Cash gas prices overall for weekend and Monday delivery dropped an average of 6 cents, but if the distorting effects of Northeast pipelines are factored out, the national average comes in nearly unchanged. Eastern points followed soft power prices, but Rockies prices added about a nickel. The April contract shed 0.8 cent to $3.927 and May eased 0.9 cent to $3.952. May crude oil rose $1.26 to $93.71/bbl.

Rockies prices were strong as near-term weather turned cold, but producers looking down the road wondered if it might not be time to hedge at current robust prices. “We’ve got a lot of gas unhedged, but I think there is a little bit more to the upside,” said a Denver producer. “That’s a discussion we are having. Should we lock in now? Because gas pricing is just going to get killed by coal this summer; there’s no doubt about it.

“Also, the storage comparisons get ugly in the spring and uglier in the summer. Once you get past early April, storage comparisons are going to be impossible because we had such low gas prices last year and 5-7 Bcf/d of coal-to-gas switching. We are going to give a whole lot of that back.

“The current storage week starts today, and I don’t know how it ends, but it’s off to a good start. We are supposed to get hit with a big snowstorm and zero degree temperatures in Denver. We’ve got CIG at a premium to Henry Hub.”

Forecaster predicted well-below-normal temperatures for the region. Temperatures in Denver Sunday were forecast to reach a high of 29 and a low of 0. Kansas City was predicted to see a high Sunday of 39 and a low of 23. The normal high in Denver is 56 and Kansas City normally sees a 58 high this time of year.

Quotes for weekend and Monday gas on Northwest Pipeline Wyoming added 5 cents to $4.03, and deliveries to Opal also added a nickel to $4.03. On CIG Mainline, prices rose 9 cents to $4.05, and at the Cheyenne Hub weekend and Monday packages were seen at $4.09, 7 cents higher. Gas on Questar came in 3 cents higher at $3.98.

Eastern points were hit with falling Monday power prices. IntercontinentalExchange reported that real-time power delivered Monday to the New York Independent System Operator’s Zone G Market Pool fell $11.40 to $55.60/MWh and power at the New England Power Pool’s Massachusetts Hub tumbled $17.78 to $55.70/MWh. Power prices at PJM bucked the trend. Monday deliveries rose $7.80 to $64.01/MWh.

Gas for weekend and Monday delivery at the Algonquin Citygates tumbled $3.08 to $6.08, and deliveries to Tennessee Zone 6 200 L dropped $2.43 to $6.34. Gas packages into Iroquois Waddington slid 31 cents to $5.61.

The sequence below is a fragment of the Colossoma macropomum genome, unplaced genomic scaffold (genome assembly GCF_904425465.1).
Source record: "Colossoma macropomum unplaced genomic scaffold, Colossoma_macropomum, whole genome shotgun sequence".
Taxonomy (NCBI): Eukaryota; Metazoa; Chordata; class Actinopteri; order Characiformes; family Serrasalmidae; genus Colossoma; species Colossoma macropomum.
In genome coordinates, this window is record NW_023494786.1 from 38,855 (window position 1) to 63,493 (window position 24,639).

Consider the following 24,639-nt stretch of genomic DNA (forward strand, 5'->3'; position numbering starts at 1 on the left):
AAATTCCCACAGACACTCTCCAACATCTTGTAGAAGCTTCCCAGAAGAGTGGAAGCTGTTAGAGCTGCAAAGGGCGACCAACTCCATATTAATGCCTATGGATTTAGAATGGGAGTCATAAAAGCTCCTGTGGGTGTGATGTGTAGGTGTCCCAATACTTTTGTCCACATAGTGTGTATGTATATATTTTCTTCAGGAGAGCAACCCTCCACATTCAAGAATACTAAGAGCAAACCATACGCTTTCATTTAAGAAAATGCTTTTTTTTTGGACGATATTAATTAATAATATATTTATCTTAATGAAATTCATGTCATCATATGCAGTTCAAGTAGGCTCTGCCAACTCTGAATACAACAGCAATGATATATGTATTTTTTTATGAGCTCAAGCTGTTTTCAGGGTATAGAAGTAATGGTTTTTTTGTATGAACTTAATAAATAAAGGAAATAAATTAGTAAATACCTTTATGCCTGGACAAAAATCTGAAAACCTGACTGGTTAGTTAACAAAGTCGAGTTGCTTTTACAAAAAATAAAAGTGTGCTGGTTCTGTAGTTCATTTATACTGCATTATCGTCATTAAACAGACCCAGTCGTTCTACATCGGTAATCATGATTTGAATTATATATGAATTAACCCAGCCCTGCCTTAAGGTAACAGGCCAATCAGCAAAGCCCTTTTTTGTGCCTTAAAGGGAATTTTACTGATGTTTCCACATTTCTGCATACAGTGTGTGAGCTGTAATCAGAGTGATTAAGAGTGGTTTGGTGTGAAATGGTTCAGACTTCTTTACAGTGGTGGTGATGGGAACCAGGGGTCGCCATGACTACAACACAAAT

On Dominion gas was seen at $4.07, 3 cents lower, and on Tetco M-3 weekend and Monday gas dropped 5 cents to $4.36. Gas destined for New York City on Transco Zone 6 fell 32 cents to $4.52.

Other market points showed little change. Columbia Gulf Mainline was unchanged at $4.02, and gas at Katy came in at $3.99, up a penny. Buyers on NGPL Midcontinent Pool paid 4 cents more at $4.00, and at the PG&E Citygates weekend and Monday deliveries were up a penny at $4.27.

Futures traders were looking for a repeat of Friday on Monday. “I think we come in a little bit higher and test $4 one more time,” said a New York floor trader. “I think they [traders] were protecting the $4 strike price all week and didn’t want it to get through there.” The trader expects April futures to test $4, but “I don’t really see it getting through there. There are still a bunch of shorts in this market, and I think if you get it above $4.05, you could run it up to $4.25.”

Options on April futures expire Monday.

Weather forecasts turned slightly cooler with blocking patterns expected to moderate. MDA Weather Services in its morning 11- to 15-day outlook shows below- and much below-normal temperatures extending in a broad ridge from West Virginia to Oklahoma to Alberta.

“This time frame has turned slightly colder from the Midwest to South, with blocking influences now slower to diminishing overall. While weaker signals than the prior periods, both the AO [Arctic Oscillation] and NAO [North American Oscillation] are on track to stay well within their negative phases, offering support for the cold outcome.

“Some variability associated with storminess is likely to continue through this time frame, though any associated warmth should be held to the South and of a limited intensity. Confidence is still moderate or better in a cold pattern persisting, but lower in the details such as coverage and intensity of belows [below normal temperatures].”

Jim Ritterbusch of Ritterbusch and Associates suggests that the market’s relative strength in the face of Thursday’s bearish (minus 62 Bcf) storage report may indicate further price advances. “Although our projected $4 price handle was attained in [Thursday’s] trade, overnight price action augers in favor of a run into new high territory up to the $4.05 area within the next couple of sessions.

“But we are viewing this bull move as in its very late stage in which downside price risk is beginning to exceed that to the upside. But while we can easily see some new highs, sustaining a $4 price handle could prove difficult, even if below-normal temperature trends are extended through the first week of April. Consumption is declining as temperatures will be increasing seasonally following next week’s cold spell. As the supply trough becomes better defined, we look for buying pressures to subside with the shoulder period, forcing some price consolidation that could see price declines to as low as the $3.60 area depending upon temperatures trends.”

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